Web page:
If you don’t study history, you may not know the whole story, but there once was a brilliant American general who based his decisions on what was best for him in the moment. You may not know the entire story of how he took Richmond–but you probably know the name–General Benedict Arnold. The troops he led were British, fighting against the Americans.

The Elites

e·lite [əˈlēt, āˈlēt] NOUN; elites (plural noun)–a select group that is superior in terms of ability or qualities to the rest of a group or society.

There have always been elites and always will. In the past, if you read the Bible, the elites such as Moses, David, and the prophets were chosen by God. Through much of history, being an elite was either a birthright or the outcome of a conquest. From the time of the enlightenment until–well, who knows when it ended–elites exhibited special talents or capabilities, such as America’s Founding Fathers, inventors, etc..

Today, being either immensely rich, powerful, or famous is how one becomes an elite. Some are elites because their parents were accomplished (Look at how many actors or musicians are the offspring of parents who succeeded, as opposed to having competed against others on an even playing field). Some elite are elites merely because they are famous for being famous.

The problem is that the Elites achieve their position due to society, and they owe society something in return. Would Bill Gates or Steve Jobs, as creative or brilliant as they are have had the same success if they had been born in rural Afghanistan or Mali? Probably not.

The Robber Barons enriched themselves in the 19th century, however, in the process, they gave the rest of society telegraph and rail systems that connected both coasts and various industries, which provided jobs to regular people. It can be argued that the Elites got the better end of the bargain, however, society benefitted substantially, nevertheless.

Henry Ford, while not the inventor of the automobile, through his invention of the assembly line, changed society. The most radical thing he did–which was condemned by the rich and powerful–was to pay his employees $5.00 per week. Why? Was he beneficent? Was he charitable? No, he was a model capitalist. By paying his employees such an “extravagant” sum, his employees were now able to afford to purchase Ford automobiles.

Not a bad move.

During the twentieth century, elites forgot that they had been succesful and became rich by utilizing the benefits of society–the roads, electricity, clean water, financing systems, etc. They forgot that they owed something back and this tends to lead to disaster. There are some very persuasive arguments that their attitude led to the Great Depression.

The theory continues that people, disenchanted with the Elites in power, turned to the other end of the spectrum. They were not benefiting–in fact they were disadvantaged by the Elites, so they wanted something different–something totally different.

In Germany, their was severe economic hardship. The “different” choice for the citizenry led to the ascendance of Hitler.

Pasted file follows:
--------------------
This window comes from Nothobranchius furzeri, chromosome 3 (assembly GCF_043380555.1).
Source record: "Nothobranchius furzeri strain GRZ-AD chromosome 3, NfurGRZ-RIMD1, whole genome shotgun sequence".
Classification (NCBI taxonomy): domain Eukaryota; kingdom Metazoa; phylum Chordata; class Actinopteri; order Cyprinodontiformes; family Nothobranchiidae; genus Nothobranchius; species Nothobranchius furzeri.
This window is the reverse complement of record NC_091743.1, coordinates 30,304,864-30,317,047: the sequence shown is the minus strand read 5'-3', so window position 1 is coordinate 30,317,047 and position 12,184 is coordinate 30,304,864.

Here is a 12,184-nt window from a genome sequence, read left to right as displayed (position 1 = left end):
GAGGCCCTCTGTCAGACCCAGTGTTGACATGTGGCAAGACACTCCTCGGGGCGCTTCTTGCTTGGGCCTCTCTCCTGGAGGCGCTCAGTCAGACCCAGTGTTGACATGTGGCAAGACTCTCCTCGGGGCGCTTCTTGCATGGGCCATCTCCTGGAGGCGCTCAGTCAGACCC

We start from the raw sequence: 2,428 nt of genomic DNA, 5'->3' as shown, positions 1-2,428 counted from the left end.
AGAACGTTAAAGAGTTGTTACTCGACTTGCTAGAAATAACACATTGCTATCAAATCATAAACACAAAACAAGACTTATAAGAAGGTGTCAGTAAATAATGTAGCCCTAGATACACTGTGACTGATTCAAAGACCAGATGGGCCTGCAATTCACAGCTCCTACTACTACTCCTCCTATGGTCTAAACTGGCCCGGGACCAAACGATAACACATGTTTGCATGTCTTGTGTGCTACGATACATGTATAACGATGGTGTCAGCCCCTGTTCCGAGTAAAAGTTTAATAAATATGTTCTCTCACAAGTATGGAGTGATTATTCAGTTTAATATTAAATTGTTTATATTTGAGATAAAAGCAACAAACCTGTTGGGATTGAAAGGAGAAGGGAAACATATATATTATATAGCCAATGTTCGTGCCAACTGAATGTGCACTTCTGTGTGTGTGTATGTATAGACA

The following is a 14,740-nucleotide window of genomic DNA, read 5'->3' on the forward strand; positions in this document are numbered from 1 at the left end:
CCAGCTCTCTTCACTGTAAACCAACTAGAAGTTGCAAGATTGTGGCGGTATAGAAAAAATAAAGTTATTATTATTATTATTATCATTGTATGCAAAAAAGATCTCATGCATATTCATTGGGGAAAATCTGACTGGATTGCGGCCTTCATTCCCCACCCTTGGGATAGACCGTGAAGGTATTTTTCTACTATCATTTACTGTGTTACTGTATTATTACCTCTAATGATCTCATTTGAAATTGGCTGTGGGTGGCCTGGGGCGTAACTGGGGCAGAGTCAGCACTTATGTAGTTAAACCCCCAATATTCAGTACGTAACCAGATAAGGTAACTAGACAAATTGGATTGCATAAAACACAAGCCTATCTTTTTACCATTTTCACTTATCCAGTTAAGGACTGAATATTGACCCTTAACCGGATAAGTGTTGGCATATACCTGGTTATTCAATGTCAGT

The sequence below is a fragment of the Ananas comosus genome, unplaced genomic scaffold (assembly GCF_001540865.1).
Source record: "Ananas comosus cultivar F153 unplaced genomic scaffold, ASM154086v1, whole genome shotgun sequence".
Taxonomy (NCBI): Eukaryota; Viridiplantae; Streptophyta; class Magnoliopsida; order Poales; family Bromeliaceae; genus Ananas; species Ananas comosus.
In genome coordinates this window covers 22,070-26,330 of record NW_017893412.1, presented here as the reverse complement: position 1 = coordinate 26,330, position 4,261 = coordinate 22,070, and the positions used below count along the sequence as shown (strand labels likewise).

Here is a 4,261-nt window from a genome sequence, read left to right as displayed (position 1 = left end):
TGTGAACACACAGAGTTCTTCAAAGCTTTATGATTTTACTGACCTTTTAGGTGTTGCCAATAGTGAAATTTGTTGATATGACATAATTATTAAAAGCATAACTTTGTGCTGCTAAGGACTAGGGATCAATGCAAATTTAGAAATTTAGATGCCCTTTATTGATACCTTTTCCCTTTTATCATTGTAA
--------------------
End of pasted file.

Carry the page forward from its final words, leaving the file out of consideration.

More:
Today, many Elites seem oblivious to the plight of others and feel no obligation to contribute to the good of the order. There are exceptions, of course, but for every Bill and Melinda Gates there are a hundred other Elites who lose sleep because their yacht/house/country club is not the biggest and best.

The Elites have their advantage based on what society provides; whether they appreciate it or not, their future depends upon replenishing it.

 

 

 

Law Is Not Justice

The author Anatole France said in 1894, “In its majestic equality, the law forbids rich and poor alike to sleep under bridges, beg in the streets, and steal loaves of bread.” 

Our legal system has nothing to do with justice, it is merely a mechanism for settling disputes. Idealists would like to believe that the law is there to ensure fairness, which is romantic, but totally unrealistic. Any system that human beings devise can–and will–be gamed. Somebody, or worse, many  somebodies will figure out how to make the system work in their favour at the expense of others. These people are very competitive and see every situation as one in which one side wins and the other loses.

Take patents, for example; the original idea for patents was to give inventors an incentive–exclusive rights for a finite period of time (originally not to exceed 14 years, but now allegedly 20 years). After the patent expired, the patent holder no longer had exclusive rights and others could produce the same product without having to pay royalties to the patent owner. Prices were then expected to come down, more options become available, and everybody wins, right?

Let the games begin!

Notice that I did not mention the inventor, who may not even be a player.  Some companies claim the patents for anything their employees produce, which, incidentally acts as a disincentive for the employee to produce.

There are companies that exist primarily (or even solely) for the purpose of taking over other companies strictly to get patents. Once the buyer has the patent rights, the purchased company can be dismantled or discarded.

Drug companies are famous for taking an existing drug, whose patent is ready to expire, and making a minor reformulation so that a new patent can be granted. It’s the pharmaceutical equivalent of painting last year’s car a new color and saying it’s a whole new product, which deserves a new patent. This resets the 20 year clock and is followed, in many cases, by the patent holder raising the price by a couple thousand percent, especially if there are no alternative products.

Instead of rewarding the inventor and making new inventions available for the general good of the population, patent law–like most law–has become a mechanism for certain individuals to obtain unfair profits at the expense of everyone else.

In corrupt countries in which a small group of people control the production and distribution of drugs (e.g., cocaine, opium, etc.) these warlords or drug cartel bosses becomes rich and powerful because others have become addicted and cannot live without the drugs. In a corrupt society, these people are referred to as “the elites.”

In democratic societies, in which corporations control the production and distribution of drugs (e.g., injectable epinephrine to prevent death from allergic reactions) major stockholders and executives become rich and powerful because people with certain medical conditions cannot live without those drugs. In a democratic society, these people are referred to as “the elites.”

Elites don’t have to be evil, but we’ll discuss the role of the elites later.